• In Medias Res: Starts with no introduction at all, but rather the end of a tense scene aboard the Dragon King, as the passengers and crew beg for their lives before the pirates machine-gun them all.
  • It Always Rains at Funerals: The first scene set in 1968, in which Father Akashi and Saeko are conducting a funeral, has nothing to do with the rest of the story. But it's raining at the funeral just to make things more spooky/sad.
  • Kubrick Stare: Yoriko the ghost has a habit of shooting Kubrick Stares right before attacking.
  • Latex Perfection: Father Akashi's true identity is revealed when he gets into a scuffle with Suetsugu and Suetsugu rips off his latex mask. He's actually Tanuma, the guy with the badly burned face who was the leader of the pirates three years ago.
  • Laughing Mad: Nishizato cackles madly after Suetsugu and Tanuma find him in his creepy lab. Evidently three years alone on a boat full of corpses, eating dead people while keeping his dead wife looking fresh with blood transfusions, has driven him insane.
  • Mood Whiplash: The dreamily romantic scene where Saeko and Mochizuki are scuba-diving in the bay is rather suddenly interrupted by the sight of a bunch of skeletons chained together, bobbing up from the ocean floor.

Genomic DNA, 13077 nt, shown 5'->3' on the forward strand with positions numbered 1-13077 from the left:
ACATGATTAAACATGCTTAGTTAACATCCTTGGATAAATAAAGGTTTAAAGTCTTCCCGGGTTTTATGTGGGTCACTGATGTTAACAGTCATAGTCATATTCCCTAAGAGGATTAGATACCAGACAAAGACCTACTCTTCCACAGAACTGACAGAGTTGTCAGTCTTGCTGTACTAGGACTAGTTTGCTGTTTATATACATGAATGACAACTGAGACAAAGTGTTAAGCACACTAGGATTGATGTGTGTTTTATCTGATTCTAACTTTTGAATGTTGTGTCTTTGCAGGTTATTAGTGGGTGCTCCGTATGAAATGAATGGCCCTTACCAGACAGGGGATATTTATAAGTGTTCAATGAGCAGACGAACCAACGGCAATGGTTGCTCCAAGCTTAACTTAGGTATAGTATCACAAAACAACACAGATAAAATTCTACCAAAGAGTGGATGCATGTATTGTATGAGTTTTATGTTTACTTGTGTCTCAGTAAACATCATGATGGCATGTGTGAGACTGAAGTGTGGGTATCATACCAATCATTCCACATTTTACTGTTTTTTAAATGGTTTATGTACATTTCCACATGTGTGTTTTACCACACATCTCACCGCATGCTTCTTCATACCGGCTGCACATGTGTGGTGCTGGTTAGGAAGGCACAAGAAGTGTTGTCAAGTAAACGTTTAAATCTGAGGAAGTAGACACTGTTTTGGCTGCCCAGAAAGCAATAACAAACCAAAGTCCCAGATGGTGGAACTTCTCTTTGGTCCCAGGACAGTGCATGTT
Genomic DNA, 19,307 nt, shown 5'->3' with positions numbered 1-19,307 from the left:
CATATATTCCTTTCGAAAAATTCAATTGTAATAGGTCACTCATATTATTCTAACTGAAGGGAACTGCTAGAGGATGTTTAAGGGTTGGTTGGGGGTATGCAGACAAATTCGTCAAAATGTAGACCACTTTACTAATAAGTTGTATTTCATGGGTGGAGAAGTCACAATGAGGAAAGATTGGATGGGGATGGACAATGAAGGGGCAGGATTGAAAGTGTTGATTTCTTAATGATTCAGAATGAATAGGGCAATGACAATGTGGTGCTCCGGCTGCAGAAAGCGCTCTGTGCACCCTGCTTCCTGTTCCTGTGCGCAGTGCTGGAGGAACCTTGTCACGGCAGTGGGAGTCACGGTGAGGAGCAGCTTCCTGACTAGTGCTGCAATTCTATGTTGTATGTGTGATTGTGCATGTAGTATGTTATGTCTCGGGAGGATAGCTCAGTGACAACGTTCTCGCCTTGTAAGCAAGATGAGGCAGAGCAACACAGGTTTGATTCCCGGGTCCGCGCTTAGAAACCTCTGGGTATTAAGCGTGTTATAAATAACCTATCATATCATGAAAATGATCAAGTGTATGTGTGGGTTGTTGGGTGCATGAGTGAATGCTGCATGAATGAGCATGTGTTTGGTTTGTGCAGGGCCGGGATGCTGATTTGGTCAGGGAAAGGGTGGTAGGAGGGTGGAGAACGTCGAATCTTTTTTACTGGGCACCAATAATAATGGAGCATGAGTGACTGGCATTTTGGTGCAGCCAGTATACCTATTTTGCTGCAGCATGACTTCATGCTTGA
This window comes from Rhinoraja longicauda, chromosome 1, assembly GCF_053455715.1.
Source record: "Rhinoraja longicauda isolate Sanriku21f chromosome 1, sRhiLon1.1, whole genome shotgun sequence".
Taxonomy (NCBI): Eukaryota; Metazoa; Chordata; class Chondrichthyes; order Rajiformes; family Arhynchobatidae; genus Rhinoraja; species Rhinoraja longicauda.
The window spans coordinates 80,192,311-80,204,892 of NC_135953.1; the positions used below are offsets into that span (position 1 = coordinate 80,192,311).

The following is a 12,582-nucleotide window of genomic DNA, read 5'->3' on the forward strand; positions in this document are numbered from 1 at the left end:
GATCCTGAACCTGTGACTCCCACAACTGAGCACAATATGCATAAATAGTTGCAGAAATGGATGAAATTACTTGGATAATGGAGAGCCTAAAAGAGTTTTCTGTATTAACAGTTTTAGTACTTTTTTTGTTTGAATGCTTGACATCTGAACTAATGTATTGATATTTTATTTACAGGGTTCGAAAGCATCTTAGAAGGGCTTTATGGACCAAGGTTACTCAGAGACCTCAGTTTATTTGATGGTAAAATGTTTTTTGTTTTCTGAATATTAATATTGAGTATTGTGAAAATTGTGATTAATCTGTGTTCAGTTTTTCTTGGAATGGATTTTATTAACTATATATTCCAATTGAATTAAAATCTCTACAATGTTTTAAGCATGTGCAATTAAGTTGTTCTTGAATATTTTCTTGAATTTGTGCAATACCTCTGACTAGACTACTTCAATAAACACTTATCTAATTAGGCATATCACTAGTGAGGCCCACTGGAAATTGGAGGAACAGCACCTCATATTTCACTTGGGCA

• Never Trust a Title: There is in fact no living skeleton.
  • Plot Hole: Visually a very stylish film, but a lot of holes.
    • How does a whole cargo ship drift on the ocean unnoticed for three years, when it's apparently close enough to land that it can be easily reached with a speedboat?
    • Saeko says near the end that she is the one doing the murdering, that she has been killing the pirates after finding their names in the ship's log. But if so, if it's her and not the ghost of Yoriko, how does she keep popping up in weird places in the way a spectral entity might? How the heck did she get into Eijiri's apartment and into his shower stall to kill him? How did she kill Ono when he was scuba diving? Why do bats always show up out of nowhere when Saeko attacks?